Step-by-Step with Managing Data Privacy Agreements

Currently, there are 744 Illinois districts and 16,392 agreements in the Illinois portion of the ISPA/SDPC database. As such, it couldn’t be easier to join into an agreement and streamline your district’s legislative compliance process.

Even so, everyone could use a little extra help when it comes to managing data privacy agreements (DPAs). Here are a few steps that can help you getting started or get back on the right track as the 2021-2022 school year approaches:

  • Review the free resources available on the ISPA homepage.
  • Attend the next All Things SOPPA session on Tuesday, July 13 at 2 PM. This session will include a short presentation followed by an audience Q&A. Not able to make it? There’ll be more All Things SOPPA on July 20 and July 27, as well as every Tuesday going forward at 2PM. Recordings of every week’s session are also available in a YouTube playlist on the ISPA homepage
  • Check out the LTC’s YouTube playlist full of videos about using the ISPA/SDPC database. In particular, check out the videos Using the IL-NDPA, Managing Agreements for SOPPA, and Using the Auto Exhibit E Creator – all of which can be watched at 1.5x or 2x speed to save time.
  • Review your district’s Custom Resource Listing. To do this, login to the ISPA/SDPC database and navigate to the “Tools” section. There, you’ll find an entry for your district’s “Customized Resource Listing”. 
  • Speak with your district’s legal counsel and review IL-NDPA. With their approval, you’ll then be able to use this pre-created document as the basis for future agreements. The same can be done to pre-approve the use of newly-created Exhibit Hs.

Need Extra Support?

As always, If you need additional assistance when it comes to using the ISPA/SDPC database or any other LTC data privacy resource, reach out to me, Chris Wherley, and we can discuss a solution that works for you and your district. To do that, grab a time on my calendar using Calendly and we can set up a time to chat.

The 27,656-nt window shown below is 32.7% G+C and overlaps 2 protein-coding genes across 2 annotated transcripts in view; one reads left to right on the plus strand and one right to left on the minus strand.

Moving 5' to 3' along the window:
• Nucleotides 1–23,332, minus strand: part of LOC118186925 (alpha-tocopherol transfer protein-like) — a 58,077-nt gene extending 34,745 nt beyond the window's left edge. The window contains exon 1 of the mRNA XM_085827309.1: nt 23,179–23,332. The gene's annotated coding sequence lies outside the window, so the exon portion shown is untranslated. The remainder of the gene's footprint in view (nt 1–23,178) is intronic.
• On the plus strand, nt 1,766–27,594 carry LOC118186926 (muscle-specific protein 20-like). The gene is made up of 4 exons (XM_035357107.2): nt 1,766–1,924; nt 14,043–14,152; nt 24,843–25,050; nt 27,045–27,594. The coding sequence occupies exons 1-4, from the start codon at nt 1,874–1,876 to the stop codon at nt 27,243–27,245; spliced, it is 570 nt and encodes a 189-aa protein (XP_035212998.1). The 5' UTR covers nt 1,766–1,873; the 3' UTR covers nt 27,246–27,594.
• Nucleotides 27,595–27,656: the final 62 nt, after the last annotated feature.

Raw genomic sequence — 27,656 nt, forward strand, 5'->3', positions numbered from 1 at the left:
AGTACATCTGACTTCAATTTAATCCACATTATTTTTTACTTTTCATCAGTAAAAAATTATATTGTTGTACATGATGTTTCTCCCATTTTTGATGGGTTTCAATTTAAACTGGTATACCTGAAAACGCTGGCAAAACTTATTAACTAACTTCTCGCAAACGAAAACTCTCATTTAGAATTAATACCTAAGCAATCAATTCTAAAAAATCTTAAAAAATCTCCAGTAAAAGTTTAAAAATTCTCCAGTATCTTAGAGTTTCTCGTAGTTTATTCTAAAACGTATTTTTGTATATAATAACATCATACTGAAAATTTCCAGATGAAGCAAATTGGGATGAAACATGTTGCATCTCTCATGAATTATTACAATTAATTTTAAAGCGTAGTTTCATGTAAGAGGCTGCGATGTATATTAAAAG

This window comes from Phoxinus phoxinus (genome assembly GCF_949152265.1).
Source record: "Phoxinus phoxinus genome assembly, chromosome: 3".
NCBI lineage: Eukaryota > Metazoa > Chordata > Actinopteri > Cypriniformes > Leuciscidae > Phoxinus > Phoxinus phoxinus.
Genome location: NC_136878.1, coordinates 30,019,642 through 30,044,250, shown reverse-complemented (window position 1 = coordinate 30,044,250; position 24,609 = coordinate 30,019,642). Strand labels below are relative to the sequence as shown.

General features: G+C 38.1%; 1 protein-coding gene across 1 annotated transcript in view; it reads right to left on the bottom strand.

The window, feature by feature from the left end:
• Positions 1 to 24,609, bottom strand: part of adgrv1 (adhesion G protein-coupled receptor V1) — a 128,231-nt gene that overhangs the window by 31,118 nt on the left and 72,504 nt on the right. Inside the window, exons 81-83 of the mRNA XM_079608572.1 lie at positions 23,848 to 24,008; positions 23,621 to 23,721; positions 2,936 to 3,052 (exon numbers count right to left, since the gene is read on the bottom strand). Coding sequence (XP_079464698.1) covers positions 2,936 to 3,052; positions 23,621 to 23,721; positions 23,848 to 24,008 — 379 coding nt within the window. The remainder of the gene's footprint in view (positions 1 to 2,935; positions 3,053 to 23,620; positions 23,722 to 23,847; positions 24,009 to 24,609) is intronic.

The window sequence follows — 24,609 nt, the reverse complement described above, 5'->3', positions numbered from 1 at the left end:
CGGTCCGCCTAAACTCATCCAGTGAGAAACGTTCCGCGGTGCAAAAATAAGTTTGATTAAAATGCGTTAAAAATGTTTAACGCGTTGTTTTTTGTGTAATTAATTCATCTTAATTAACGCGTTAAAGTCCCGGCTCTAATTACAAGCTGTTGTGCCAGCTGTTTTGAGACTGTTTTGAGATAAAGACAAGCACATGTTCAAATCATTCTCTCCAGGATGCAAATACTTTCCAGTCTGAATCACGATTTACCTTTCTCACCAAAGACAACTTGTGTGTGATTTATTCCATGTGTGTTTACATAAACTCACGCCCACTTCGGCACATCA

Navigating Copyright and Fair Use as an Educator

Copyright, fair use, public domain – these are all terms that may sound familiar to you as an educator. Even without a lot of training on the subject, most educators today know that these terms relate to how original works (including movies, music, books, and photos) are shared and distributed – or more specifically, who is allowed to share those works and in what context.

Along the same lines, it’s a common misconception that educators are broadly permitted to utilize copyrighted materials in the classroom, so long as their use is educational in nature. The truth, however, is more nuanced – especially as digital learning management systems (LMS) become more common in today’s schools.

As such, there’s never been a better time to brush up on key elements of US copyright law as it applies to educators and educational institutions. With this knowledge, you’ll be better able to ensure that you are staying within the letter of the law while also modeling legally-complainant practices for all of your students going forward.

Note: All information included in this guide is based upon publicly-available interpretations of current US copyright law. Examples and interpretations presented herein should not be taken as definitive or be construed as legal advice. Readers should always consult with their institution’s legal counsel when seeking further information on copyright issues.

Common Terms

Before getting too far in, it’s important to understand common terminology surrounding copyright and fair use. Here are just a few of the most important terms you, as an educator, need to know:


Under US law, creators of all kinds are entitled to special protections when it comes to the distribution of their work. This is called “copyright” and in most cases, it extends throughout the life of the work’s creator plus an additional 70 years.